Throughout my blogging and reviewing days I have given much attention to the representation of girls and women in the various fictions I consume — whether they’re written as complex and believable individuals or as fractious stereotypes, as heroines or as damsels, as active participators or as passive ornaments/trophies. I doubt I’ll run out of anything to say about such things anytime soon. Yet the representation of boys and men merits attention as well, and the avoidance of shallow, reductive stereotyping in their characterizations is as essential to my enjoyment in a story. Misrepresentation of any gender is evidence of a failure of imagination on the writers’ part, a tendency to think too much of “Men” or “Women” as an enormous plural, a monolithic block, an aggregation of shared traits labeled “masculine” or “feminine.”
Something I wonder at times when I look at a lot of the male characters we see nowadays, especially in movies and television, is, “Where have all the adults gone?” The type of the perpetual adolescent, the “boy-man” whose idea of the perfect life is one endless game and who cringes in fear at the thought of commitment or responsibility of any kind, turns up with distressing frequency. For the boy-man, whatever his chronological age, adulthood is a trap — to be evaded if he’s young, to be escaped if he’s older. Worst of all are those boy-men who measure their manhood by their number of sexual conquests, fictional editions of Charlie Sheen who tend to be created by writers who love sex in stories but grimace at the very suggestion of “romance.” A boy-man rarely, if ever, knows how to treat a woman with anything resembling respect.
These aren’t the kinds of men with whom I have (or want) much to do in real life, and they aren’t the kind I enjoy reading about or watching. The qualities I appreciate most in male characters are much the same as those I value in female characters — courage, kindness, capability, and honor. Honor, as Webster’s defines it, means “fidelity to principles or obligations; fairness in dealing; conformance with high standards of behavior.” By this definition, honor is the very characteristic that makes a person an adult in the truest sense of the word.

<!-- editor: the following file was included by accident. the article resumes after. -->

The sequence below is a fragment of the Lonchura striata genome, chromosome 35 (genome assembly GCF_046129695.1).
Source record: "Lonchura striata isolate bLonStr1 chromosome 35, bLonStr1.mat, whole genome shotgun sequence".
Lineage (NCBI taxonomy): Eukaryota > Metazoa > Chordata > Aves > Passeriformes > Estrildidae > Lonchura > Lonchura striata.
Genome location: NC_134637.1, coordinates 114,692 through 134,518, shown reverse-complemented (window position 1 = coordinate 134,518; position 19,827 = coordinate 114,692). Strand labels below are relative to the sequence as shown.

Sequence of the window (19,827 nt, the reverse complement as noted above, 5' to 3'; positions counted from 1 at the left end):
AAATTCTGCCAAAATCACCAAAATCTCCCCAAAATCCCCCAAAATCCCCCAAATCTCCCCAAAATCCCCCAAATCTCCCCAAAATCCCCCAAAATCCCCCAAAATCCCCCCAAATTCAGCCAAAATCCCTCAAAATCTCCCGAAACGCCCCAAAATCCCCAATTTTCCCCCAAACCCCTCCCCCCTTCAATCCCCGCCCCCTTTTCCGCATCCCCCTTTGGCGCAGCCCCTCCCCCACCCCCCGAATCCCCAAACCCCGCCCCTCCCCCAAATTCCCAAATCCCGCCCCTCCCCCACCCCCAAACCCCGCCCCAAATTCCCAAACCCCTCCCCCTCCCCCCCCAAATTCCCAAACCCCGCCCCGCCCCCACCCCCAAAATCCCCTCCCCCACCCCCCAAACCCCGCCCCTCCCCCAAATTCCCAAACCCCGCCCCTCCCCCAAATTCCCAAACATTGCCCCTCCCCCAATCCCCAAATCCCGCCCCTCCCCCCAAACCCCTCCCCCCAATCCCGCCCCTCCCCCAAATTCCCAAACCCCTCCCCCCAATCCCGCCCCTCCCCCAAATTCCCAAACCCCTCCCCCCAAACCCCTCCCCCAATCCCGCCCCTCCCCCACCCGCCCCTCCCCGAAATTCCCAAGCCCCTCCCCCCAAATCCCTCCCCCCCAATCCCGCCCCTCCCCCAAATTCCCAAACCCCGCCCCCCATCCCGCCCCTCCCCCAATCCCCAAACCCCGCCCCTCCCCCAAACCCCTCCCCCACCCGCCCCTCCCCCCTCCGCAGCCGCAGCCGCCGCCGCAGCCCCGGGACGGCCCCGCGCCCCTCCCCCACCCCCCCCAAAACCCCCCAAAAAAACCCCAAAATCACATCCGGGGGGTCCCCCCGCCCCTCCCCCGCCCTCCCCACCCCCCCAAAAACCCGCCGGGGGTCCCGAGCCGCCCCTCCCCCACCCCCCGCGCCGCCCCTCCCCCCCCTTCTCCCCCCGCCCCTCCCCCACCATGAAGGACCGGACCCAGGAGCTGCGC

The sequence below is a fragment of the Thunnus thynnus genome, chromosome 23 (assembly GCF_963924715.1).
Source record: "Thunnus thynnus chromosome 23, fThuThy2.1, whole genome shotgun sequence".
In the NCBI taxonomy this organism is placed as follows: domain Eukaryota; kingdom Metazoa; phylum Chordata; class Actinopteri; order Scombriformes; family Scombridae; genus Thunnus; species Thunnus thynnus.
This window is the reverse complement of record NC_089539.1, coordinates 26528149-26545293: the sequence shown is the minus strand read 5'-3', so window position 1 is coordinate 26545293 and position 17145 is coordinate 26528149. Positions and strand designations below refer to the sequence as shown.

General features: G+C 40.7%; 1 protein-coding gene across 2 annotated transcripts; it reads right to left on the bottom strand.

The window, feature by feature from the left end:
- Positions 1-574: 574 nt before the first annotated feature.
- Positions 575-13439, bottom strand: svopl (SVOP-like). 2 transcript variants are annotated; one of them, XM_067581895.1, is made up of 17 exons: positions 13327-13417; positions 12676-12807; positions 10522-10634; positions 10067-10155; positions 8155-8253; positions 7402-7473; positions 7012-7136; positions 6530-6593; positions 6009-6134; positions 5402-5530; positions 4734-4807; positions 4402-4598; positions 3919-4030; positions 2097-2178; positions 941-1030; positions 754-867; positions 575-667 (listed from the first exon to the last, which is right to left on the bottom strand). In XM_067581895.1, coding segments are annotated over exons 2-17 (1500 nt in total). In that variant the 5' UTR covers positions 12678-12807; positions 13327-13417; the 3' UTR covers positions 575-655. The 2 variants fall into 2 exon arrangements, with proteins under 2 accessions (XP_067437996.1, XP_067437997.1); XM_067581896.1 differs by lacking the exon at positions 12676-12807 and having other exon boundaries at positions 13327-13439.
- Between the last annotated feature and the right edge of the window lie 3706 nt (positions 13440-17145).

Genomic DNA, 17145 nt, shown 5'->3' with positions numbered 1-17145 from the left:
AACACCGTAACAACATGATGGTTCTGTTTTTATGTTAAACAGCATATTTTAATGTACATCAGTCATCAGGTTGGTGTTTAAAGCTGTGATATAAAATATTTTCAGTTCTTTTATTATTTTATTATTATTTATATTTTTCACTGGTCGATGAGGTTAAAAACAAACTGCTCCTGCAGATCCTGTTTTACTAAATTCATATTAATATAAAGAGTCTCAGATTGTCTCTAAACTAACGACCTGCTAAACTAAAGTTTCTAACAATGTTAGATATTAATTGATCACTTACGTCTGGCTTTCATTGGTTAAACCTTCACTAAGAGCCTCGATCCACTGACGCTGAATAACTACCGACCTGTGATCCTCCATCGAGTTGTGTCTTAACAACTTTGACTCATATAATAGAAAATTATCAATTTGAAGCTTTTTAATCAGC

A few of my favorite men of honor in fantasy fiction:
Dalinar Kholin, from The Stormlight Archive (Brandon Sanderson). Not long before we meet him, this high-born military leader was something of a “boy-man,” a hard-drinking hedonist content to leave serious responsibility in the hands of his older brother, King Gavilar. But when Gavilar is assassinated and his inexperienced, paranoid, and temperamental son ascends the throne, Dalinar is forced to step up, keep a tight rein on his nephew, and lead an army to war against his brother’s killers, all while dealing with chaotic visions that urge him to unify the kingdom’s competing factions. Once he takes on the mantle of full adulthood, he becomes a man of great dignity and wisdom, even though the visions have many people, including his duel-happy playboy elder son, wondering if he’s losing his mind. While he’s very much the kick-butt action hero, I appreciate most his square dealing with those around him, the strong sense of fair play that moves him to free a group of low-ranking “bridgemen” (basically slaves used as arrow fodder) from bondage and offer them a chance at a normal life. He understands that honor may be found even in those considered the lowest of the low.